Faith and begorrah lads and lassies! With it being St. Patrick’s Day, you have to figure that the day just wouldn’t be right if we didn’t take the time to talk about that irascible X-Man from the fair land of Ireland. The biggest screamer in the Marvel Universe… No, not Angar. It’s Banshee!
He may not be the first X-Man to come to mind – or probably even the tenth – but Banshee was a pivotal member of the new X-Men when they made their debut in Giant-Size X-Men #1. Banshee first appeared in X-Men #28, written by Roy Thomas and penciled by Werner Roth. In this first appearance, Sean Cassidy was forced by Factor Three and the Ogre – via a headband with explosives embedded in it – to battle the original X-Men. As happens so often in early X-Men stories, Professor Xavier saves the day. Somehow with his telepathic powers, he disarms the explosives in the headband. A 9.8 graded copy of X-Men #28 can be yours for a cool $11,500. The going rate for a more affordable mid-grade 6.0 copy is $130. These prices are driven primarily by this being Banshee’s first appearance.
Banshee shows up semi-regularly in the X-Men afterward, typically in bit parts. Initially, he appears in issues involving Factor Three – X-Men #35, #37, and #39. Sean Cassidy is clearly not driving the prices of these books upward. The one issue of note of those three is #35. It offers a guest-starring role by the Amazing Spider-Man and the first appearance of the Changeling.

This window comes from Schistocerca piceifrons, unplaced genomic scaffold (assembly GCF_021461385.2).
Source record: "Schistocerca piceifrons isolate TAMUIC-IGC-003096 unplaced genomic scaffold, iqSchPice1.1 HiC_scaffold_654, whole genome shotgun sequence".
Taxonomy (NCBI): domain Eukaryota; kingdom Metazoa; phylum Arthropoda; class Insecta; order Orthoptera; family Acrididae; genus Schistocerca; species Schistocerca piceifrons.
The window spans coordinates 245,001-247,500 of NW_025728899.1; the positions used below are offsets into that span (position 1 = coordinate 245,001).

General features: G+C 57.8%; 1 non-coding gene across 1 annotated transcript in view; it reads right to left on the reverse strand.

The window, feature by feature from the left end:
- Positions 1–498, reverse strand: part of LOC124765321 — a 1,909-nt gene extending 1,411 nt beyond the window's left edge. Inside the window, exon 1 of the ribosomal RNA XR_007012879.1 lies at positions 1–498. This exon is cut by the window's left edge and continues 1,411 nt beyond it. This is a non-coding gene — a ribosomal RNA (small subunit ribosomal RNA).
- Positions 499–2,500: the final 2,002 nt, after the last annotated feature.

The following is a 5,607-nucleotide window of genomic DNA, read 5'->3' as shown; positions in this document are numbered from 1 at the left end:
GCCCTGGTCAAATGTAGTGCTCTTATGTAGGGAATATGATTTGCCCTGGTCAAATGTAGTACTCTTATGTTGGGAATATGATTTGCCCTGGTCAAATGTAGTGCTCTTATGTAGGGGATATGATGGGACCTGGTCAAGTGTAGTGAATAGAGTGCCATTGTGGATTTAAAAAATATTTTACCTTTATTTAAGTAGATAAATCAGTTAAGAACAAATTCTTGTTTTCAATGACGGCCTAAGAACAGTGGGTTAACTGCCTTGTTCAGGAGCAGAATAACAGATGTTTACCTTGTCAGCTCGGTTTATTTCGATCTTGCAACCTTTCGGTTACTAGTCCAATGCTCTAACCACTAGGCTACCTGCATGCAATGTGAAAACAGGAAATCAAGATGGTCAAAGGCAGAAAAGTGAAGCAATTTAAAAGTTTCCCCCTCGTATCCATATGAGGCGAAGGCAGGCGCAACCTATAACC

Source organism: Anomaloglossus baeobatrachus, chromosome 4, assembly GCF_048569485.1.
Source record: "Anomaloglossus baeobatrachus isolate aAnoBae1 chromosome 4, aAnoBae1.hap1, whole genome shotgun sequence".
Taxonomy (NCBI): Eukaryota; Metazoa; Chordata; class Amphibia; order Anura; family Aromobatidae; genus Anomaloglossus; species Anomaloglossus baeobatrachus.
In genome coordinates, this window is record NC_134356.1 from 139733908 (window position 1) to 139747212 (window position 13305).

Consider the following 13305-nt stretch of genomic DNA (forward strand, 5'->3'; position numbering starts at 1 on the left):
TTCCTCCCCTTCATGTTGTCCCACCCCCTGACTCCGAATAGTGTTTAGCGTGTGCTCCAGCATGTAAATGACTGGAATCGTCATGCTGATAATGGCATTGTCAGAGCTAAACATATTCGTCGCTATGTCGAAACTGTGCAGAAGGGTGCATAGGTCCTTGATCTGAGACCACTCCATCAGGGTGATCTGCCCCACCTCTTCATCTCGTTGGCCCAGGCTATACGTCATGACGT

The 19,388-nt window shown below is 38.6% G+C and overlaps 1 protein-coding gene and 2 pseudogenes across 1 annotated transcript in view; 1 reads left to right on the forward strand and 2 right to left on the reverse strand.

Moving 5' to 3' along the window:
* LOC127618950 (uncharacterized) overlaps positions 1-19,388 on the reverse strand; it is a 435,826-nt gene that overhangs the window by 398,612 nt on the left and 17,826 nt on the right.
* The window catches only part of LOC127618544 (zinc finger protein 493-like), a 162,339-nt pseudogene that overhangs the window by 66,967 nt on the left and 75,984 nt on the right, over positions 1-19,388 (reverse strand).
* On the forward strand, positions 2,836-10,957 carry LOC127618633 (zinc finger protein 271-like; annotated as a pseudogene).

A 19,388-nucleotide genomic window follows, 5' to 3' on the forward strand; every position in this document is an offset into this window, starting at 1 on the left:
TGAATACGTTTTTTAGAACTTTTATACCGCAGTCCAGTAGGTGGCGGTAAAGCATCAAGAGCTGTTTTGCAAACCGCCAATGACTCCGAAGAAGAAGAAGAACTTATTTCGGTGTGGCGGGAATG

Banshee also makes an appearance toward the tail end of Roy Thomas’ and Neal Adams’ Sentinels storyline in X-Men #58, #59, and #60. Again, it’s not Banshee affecting these books as sought-after collectibles. Rather, you’re looking at three factors. The first is the first appearance of Havok in costume in #58, the first appearance of Sauron in #60, and Neal Adams artwork throughout.
One other early appearance of note – Captain America #172. Banshee managed to get himself entangled in Steve Englehart’s Secret Empire storyline, along with the X-Men. This marks a rare appearance for our merry mutants during this time, as their own series was in reprint limbo.
A New X-Man
In 1975 Marvel retooled the X-Men, creating a team with more of an international flavor in Giant-Size X-Men #1. The Irishman, Banshee, fit right in with this concept and became a full member of the team. His initial membership run would last until X-Men #129. His powers on the wane due to damage to his vocal cords, Cassidy quit the team to spend more time with his then-current romantic interest, Moira MacTaggert.
Banshee would continue to show up sporadically in issues of Uncanny X-Men over the ensuing years. His vocal cords finally healed enough to allow him to begin using his powers again, he rejoined the team in Uncanny X-Men #254. The main X-Men team was presumed dead, and Moira MacTaggert had formed a new team. Banshee would stay a member of an increasingly large X-Men roster into the 1990s before leading a new team of young mutants in Generation X #1. After a few deaths and resurrections – typical of nearly every X-Man throughout the team’s history – Banshee would eventually find himself on Krakoa with most of the world’s mutants beginning in House of X #1.
Banshee is at best considered a mid-tier mutant in the X-Men’s history. However, because he was a member of the team during the seminal Chris Claremont/Dave Cockrum/John Byrne run of early new X-Men stories that catapulted them into super-hero stardom, he will always have a place in collectors’ hearts. Other than the previously mentioned X-Men #28 his inclusion is not what drives prices for any of the comics in which he appears. Rather, it’s the status of the early issues of the new X-Men themselves as collectibles and investments that drive the prices ever higher. Still, Banshee is Marvel’s most famous native Irish super-hero. So, let’s raise a glass on this St. Patrick’s Day to the Irish X-Man and wish him slainte. Lord knows he could use it after his many deaths and resurrections.